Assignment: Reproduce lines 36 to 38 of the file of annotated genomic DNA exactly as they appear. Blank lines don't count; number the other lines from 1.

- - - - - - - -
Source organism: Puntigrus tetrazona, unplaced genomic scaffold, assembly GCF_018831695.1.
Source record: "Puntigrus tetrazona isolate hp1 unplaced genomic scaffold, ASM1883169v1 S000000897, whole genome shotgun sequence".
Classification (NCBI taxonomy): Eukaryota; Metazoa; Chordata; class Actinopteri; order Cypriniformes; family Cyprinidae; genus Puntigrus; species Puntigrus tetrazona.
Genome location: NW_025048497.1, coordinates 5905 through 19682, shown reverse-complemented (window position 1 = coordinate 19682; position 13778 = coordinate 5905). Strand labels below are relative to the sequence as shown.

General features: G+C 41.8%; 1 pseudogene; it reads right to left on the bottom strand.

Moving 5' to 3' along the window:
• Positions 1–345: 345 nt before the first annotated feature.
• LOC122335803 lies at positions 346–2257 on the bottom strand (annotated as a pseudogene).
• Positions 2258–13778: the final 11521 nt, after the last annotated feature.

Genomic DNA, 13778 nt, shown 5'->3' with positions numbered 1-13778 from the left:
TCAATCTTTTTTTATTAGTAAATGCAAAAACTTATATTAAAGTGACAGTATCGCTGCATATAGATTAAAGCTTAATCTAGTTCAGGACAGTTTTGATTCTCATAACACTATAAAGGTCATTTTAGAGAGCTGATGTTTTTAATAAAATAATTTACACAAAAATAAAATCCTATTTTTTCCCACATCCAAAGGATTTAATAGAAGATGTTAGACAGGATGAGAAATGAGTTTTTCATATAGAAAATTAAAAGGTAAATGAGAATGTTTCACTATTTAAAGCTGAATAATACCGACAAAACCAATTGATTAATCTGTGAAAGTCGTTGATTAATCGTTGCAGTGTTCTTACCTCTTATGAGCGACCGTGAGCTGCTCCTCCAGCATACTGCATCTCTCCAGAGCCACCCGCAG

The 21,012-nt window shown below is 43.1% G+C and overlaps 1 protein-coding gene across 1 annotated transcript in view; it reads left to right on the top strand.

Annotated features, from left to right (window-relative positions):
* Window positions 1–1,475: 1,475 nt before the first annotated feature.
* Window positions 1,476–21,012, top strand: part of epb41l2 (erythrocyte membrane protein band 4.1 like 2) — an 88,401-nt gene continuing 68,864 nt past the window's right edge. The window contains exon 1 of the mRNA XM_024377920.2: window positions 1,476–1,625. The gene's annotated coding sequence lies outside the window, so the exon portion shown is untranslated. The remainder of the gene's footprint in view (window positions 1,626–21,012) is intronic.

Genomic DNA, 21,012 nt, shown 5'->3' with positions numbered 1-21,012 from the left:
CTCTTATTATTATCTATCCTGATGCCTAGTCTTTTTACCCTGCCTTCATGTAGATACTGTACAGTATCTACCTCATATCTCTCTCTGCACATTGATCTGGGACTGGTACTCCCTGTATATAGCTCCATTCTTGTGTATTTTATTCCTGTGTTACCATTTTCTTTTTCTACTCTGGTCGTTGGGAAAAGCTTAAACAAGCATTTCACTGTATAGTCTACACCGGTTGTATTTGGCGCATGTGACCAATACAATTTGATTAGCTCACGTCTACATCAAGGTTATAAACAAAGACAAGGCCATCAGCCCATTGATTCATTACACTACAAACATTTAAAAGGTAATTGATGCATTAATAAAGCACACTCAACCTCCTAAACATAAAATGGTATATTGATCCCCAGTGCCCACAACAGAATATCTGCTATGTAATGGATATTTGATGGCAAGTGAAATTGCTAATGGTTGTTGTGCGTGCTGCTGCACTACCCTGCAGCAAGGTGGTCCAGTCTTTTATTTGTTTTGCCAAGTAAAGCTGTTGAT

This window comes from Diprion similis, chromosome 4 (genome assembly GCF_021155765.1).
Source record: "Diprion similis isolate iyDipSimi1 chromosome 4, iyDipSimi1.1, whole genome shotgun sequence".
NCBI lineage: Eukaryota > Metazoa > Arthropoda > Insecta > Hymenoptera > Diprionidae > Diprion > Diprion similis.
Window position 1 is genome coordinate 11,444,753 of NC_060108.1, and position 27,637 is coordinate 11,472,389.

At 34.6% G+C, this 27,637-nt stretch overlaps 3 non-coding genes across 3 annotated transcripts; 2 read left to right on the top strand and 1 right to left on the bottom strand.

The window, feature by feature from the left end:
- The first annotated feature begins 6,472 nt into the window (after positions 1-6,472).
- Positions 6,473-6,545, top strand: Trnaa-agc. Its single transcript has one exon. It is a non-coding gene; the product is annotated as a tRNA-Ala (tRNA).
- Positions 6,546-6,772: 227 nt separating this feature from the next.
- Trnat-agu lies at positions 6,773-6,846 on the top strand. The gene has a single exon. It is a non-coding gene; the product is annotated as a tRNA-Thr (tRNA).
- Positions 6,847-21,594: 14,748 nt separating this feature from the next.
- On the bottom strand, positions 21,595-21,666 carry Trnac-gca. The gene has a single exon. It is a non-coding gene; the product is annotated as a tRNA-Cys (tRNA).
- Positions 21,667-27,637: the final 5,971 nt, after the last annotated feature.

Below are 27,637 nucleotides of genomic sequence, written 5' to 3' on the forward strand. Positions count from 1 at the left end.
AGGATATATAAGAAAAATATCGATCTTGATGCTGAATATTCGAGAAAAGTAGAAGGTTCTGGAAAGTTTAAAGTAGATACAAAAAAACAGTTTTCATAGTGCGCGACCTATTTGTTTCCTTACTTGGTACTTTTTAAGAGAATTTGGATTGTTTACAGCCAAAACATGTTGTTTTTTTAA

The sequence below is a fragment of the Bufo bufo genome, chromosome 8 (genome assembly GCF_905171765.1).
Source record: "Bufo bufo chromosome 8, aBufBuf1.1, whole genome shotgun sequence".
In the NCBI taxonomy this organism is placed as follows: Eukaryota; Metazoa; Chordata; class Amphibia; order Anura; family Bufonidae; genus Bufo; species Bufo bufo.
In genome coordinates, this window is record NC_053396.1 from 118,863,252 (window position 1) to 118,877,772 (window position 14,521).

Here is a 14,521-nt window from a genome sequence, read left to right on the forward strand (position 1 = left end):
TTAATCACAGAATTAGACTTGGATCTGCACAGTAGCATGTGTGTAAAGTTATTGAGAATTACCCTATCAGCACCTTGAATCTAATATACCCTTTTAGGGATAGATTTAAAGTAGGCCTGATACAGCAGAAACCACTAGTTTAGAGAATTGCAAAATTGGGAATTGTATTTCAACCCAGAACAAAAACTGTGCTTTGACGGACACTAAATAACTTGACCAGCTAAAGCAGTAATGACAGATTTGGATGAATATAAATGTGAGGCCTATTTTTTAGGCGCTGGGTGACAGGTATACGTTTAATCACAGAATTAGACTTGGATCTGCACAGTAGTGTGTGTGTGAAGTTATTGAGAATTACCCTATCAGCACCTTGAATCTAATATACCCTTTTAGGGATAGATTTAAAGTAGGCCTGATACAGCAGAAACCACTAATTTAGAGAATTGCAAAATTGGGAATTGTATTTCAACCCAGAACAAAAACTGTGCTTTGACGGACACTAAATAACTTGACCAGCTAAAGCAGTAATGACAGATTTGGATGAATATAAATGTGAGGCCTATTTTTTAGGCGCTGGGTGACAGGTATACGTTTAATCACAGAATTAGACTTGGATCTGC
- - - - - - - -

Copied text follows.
In genome coordinates, this window is record NC_053396.1 from 118,863,252 (window position 1) to 118,877,772 (window position 14,521).

Here is a 14,521-nt window from a genome sequence, read left to right on the forward strand (position 1 = left end):
TTAATCACAGAATTAGACTTGGATCTGCACAGTAGCATGTGTGTAAAGTTATTGAGAATTACCCTATCAGCACCTTGAATCTAATATACCCTTTTAGGGATAGATTTAAAGTAGGCCTGATACAGCAGAAACCACTAGTTTAGAGAATTGCAAAATTGGGAATTGTATTTCAACCCAGAACAAAAACTGTGCTTTGACGGACACTAAATAACTTGACCAGCTAAAGCAGTAATGACAGATTTGGATGAATATAAATGTGAGGCCTATTTTTTAGGCGCTGGGTGACAGGTATACGTTTAATCACAGAATTAGACTTGGATCTGCACAGTAGTGTGTGTGTGAAGTTATTGAGAATTACCCTATCAGCACCTTGAATCTAATATACCCTTTTAGGGATAGATTTAAAGTAGGCCTGATACAGCAGAAACCACTAATTTAGAGAATTGCAAAATTGGGAATTGTATTTCAACCCAGAACAAAAACTGTGCTTTGACGGACACTAAATAACTTGACCAGCTAAAGCAGTAATGACAGATTTGGATGAATATAAATGTGAGGCCTATTTTTTAGGCGCTGGGTGACAGGTATACGTTTAATCACAGAATTAGACTTGGATCTGC